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LGBTI Rights

    March 28, 2014
    By Gloria Nafziger, Refugee, Migrants and Country Campaigner

    There is nothing bogus about the real life events which Gary shared with me. As a gay man in a small Caribbean Island country he tells me he had no social life. He was afraid of being out in public, and pretty much went from home to work and not much else. He had a job but was repeatedly the target of verbal and psychological abuse as a man who everyone suspected was gay.  

    There were no shelters or social groups for him to turn to. He never got beaten up, but that was because he didn’t put himself into dangerous situations. He thought the best way to stay safe was to stay under the radar and not make himself visible. The laws in his country provide for a 15 year prison sentence for homosexual acts. He knew it would be foolish to make complaints about mistreatment which might only draw further unwanted attention.

    February 24, 2014

    In January this year, Elena Klimova was charged under Russia’s new anti-'gay propaganda' law for running "Children 404", a website offering support to LGBTI teenagers.

    On February 21st, Elena's case was heard in court. The court ruled in her favour. Elena has been told that she can continue Children 404, her project that offers a lifeline to Russian teens.

    Thank you to Amnesty supporters for taking action to free Elena Klimova

    Tens of thousands of Amnesty supporters sent a message to Russian authorities, calling on them to drop the charges against Elena. Thank you. We'll continue to monitor the situation, and let you know if we need your support again.

    25-year old Elena is a journalist. After writing a series of articles about LGBTI teenagers in Russia last March, she encountered a group of people rejected by their peers, families and teachers, with nowhere to go for support.

    February 24, 2014

    President Museveni has just signed the Anti-Homosexuality Bill into law. It is a draconian and damaging piece of legislation, Amnesty International said today.

    SHOW YOUR SOLIDARITY with Uganda’s LGBTI community

    This note sent to Amnesty International in January 2014 by a Ugandan LGBTI activist shows just how much our solidarity means to activists in Uganda.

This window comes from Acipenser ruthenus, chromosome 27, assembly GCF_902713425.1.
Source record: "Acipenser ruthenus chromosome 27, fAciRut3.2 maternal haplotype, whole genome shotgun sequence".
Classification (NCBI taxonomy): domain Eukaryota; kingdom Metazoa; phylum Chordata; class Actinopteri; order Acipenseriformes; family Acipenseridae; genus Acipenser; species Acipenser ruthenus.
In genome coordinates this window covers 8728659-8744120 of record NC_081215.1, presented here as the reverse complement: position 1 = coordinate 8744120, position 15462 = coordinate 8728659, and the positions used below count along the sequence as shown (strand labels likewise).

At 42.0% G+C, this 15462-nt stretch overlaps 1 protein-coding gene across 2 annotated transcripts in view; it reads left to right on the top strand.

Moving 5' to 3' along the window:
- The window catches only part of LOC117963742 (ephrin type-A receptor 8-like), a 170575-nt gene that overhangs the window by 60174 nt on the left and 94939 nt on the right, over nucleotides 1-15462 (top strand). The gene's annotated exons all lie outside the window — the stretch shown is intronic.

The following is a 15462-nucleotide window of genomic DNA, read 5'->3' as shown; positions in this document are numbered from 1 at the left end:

"The solidarity cards were amazing. I cried for a while when I received them. When I suggested the solidarity cards for the lgbt community, I didn't know the impact they would have.

    Public statements have great impact, but personal messages provide us as individuals with strength to keep you going . The timing couldn't have been better. Thank you. Really, thank you."

    February 19, 2014

    Dear Senators,

    The following organizations, representing a broad cross section of civil society groups from across Canada, urge the Senate to pass Bill C-279, the Gender Identity Bill, as drafted and without delay, to ensure that the Canadian Human Rights Act and the Canadian Criminal Code protect the human rights of all people in Canada.

    We recognize the violence and discrimination faced by the trans/transsexual/transgender/ intersex/two-spirit/gender variant (“trans”) community in Canada. In a recent nationwide survey, 74% of transgender youth reported experiencing verbal harassment in school, and 37% reported experiencing physical violence. Transgender individuals in Ontario face unemployment over three times the national rate and many more are underemployed. As a result of discrimination and bullying, the trans community faces high rates of mental health issues. Rates of depression are as high as two-thirds; 77% of transgender individuals in Ontario report having considered suicide, and 43% have attempted suicide at least once.